Mr. Ciavarella was convicted in federal court in Scranton, Pa., in February on charges that he and a second judge, Michael Conahan, ran the local court system as a racketeering enterprise.
Ciavarella had a reputation as a no-nonsense jurist who would not hesitate to sentence young, first-time offenders to juvenile detention. He also gained a reputation as a judge prone to cut constitutional corners.
Amid mounting questions about Ciavarella’s actions as a juvenile judge, the Pennsylvania Supreme Court in 2009 directed that all adjudications involving children appearing before Ciavarella from 2003 to 2008 be vacated and their records expunged. The directive is estimated to involve 4,000 cases.
One of those cases involved 16-year-old A.A., who was arrested for gesturing with her middle finger at a police officer who had been called during a custody dispute involving her parents and her sister.
She was sent to Ciavarella’s court, and was told she wouldn’t need a lawyer since it was a minor issue.
After examining the paperwork, Ciavarella informed A.A. that she had no respect for authority. She later told the investigating commission that Ciavarella never gave her an opportunity to speak at the hearing. She was led out of the courtroom in shackles and held in juvenile detention for six months.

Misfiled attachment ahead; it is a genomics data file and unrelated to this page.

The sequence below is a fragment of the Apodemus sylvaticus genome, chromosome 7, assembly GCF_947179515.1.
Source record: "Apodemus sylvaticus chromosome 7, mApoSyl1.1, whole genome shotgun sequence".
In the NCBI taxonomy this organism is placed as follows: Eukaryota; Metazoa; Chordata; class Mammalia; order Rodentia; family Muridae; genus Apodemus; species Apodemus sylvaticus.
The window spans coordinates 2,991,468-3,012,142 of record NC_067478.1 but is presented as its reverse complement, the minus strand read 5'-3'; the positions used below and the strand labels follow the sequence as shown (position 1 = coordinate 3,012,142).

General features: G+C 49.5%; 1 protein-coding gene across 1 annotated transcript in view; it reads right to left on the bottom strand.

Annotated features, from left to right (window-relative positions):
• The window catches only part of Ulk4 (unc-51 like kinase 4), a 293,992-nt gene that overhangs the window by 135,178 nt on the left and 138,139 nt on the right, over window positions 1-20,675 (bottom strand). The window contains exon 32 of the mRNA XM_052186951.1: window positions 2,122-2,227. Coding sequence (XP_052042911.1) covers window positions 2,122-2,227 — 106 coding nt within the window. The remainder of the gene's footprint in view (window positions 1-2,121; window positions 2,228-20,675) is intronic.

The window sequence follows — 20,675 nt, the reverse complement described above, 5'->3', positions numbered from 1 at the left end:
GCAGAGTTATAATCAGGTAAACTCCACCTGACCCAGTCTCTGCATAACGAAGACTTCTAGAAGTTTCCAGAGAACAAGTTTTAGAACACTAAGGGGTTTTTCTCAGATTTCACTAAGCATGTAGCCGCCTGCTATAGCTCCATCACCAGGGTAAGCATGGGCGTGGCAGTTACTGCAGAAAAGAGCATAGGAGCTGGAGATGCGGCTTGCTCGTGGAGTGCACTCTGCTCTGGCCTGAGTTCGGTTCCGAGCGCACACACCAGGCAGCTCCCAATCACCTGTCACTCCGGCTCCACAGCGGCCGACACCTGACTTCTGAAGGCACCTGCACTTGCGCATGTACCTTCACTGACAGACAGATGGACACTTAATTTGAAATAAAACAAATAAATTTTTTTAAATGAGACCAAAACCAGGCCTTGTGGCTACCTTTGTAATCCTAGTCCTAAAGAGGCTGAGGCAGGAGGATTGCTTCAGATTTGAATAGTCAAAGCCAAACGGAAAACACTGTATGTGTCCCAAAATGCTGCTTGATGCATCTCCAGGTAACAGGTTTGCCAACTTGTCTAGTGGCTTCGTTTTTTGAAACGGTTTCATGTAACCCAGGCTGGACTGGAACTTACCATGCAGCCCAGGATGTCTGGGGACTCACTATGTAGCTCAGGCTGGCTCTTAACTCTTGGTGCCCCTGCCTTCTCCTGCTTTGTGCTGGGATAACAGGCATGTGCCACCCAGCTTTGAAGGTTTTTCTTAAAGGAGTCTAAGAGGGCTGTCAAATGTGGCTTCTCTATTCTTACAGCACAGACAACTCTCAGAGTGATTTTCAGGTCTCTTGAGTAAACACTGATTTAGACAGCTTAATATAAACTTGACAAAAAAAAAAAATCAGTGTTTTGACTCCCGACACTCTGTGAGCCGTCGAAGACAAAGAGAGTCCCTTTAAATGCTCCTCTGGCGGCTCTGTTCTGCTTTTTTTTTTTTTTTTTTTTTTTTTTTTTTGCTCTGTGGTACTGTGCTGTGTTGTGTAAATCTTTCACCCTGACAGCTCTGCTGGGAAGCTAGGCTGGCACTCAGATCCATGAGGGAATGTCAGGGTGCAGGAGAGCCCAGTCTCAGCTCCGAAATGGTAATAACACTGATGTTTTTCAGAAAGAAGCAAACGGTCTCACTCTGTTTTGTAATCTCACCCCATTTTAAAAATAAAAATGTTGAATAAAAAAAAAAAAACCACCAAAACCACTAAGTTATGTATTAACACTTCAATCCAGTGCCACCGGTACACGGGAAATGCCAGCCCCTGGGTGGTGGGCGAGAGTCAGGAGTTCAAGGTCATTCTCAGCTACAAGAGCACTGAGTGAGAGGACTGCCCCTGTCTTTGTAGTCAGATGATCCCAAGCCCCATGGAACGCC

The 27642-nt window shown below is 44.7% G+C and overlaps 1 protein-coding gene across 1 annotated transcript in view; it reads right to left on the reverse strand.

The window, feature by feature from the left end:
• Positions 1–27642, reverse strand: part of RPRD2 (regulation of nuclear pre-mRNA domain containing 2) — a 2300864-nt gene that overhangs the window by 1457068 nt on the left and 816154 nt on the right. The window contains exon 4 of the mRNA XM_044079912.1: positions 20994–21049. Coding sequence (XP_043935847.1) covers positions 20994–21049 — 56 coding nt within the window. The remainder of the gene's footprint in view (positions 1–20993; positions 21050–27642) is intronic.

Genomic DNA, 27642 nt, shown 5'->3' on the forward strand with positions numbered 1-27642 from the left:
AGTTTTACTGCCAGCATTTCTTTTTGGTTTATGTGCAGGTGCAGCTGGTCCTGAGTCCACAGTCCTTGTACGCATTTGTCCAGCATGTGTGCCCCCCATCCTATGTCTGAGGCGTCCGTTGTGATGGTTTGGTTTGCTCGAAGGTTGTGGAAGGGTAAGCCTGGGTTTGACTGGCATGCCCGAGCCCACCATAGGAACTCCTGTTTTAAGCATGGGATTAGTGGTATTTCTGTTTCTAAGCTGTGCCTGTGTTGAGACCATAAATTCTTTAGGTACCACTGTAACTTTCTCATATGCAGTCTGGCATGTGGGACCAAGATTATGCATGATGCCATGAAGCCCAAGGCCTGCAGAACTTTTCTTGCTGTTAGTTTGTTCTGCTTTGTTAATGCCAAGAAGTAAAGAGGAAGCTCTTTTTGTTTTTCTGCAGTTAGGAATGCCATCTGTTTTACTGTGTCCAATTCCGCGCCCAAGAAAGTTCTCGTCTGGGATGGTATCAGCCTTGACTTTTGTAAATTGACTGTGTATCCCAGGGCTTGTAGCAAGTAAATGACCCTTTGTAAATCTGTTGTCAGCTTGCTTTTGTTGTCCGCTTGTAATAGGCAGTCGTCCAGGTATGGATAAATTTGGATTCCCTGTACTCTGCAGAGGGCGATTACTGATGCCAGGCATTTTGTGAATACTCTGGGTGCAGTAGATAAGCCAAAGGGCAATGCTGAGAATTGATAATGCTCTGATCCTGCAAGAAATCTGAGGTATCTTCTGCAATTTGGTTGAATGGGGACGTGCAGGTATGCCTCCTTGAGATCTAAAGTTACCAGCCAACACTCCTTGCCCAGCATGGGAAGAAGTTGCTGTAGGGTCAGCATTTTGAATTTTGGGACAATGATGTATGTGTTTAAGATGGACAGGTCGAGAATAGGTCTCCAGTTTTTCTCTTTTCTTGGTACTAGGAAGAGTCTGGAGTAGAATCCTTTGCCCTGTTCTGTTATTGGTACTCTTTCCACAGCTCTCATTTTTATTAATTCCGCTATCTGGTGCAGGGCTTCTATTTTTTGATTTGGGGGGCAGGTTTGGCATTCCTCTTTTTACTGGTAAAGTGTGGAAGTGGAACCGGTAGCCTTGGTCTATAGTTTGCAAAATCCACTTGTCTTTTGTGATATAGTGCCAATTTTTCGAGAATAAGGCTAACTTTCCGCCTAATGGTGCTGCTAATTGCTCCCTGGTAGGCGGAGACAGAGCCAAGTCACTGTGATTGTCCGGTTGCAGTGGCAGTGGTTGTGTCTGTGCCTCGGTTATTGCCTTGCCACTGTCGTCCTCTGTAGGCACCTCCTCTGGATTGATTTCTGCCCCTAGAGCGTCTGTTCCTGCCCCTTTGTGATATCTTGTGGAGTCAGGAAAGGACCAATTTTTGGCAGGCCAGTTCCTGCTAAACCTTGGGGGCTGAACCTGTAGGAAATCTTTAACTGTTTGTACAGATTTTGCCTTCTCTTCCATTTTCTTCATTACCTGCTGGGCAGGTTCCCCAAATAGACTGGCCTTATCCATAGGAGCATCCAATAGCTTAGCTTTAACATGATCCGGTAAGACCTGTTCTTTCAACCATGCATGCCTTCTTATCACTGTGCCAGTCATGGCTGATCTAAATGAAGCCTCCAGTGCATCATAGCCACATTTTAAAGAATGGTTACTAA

Ciavarella, known for his harsh and autocratic courtroom demeanor, filled the beds of the private lockups with children as young as 10, many of them first-time offenders convicted of petty theft and other minor crimes.
The judge remained defiant after his arrest, insisting the payments were legal and denying he incarcerated youths for money.
The jury returned a mixed verdict following a February trial, convicting him of 12 counts, including racketeering and conspiracy, and acquitting him of 27 counts, including extortion. The guilty verdicts related to a payment of $997,600 from the builder.
Conahan pleaded guilty last year and awaits sentencing.
Rabbit nobody needs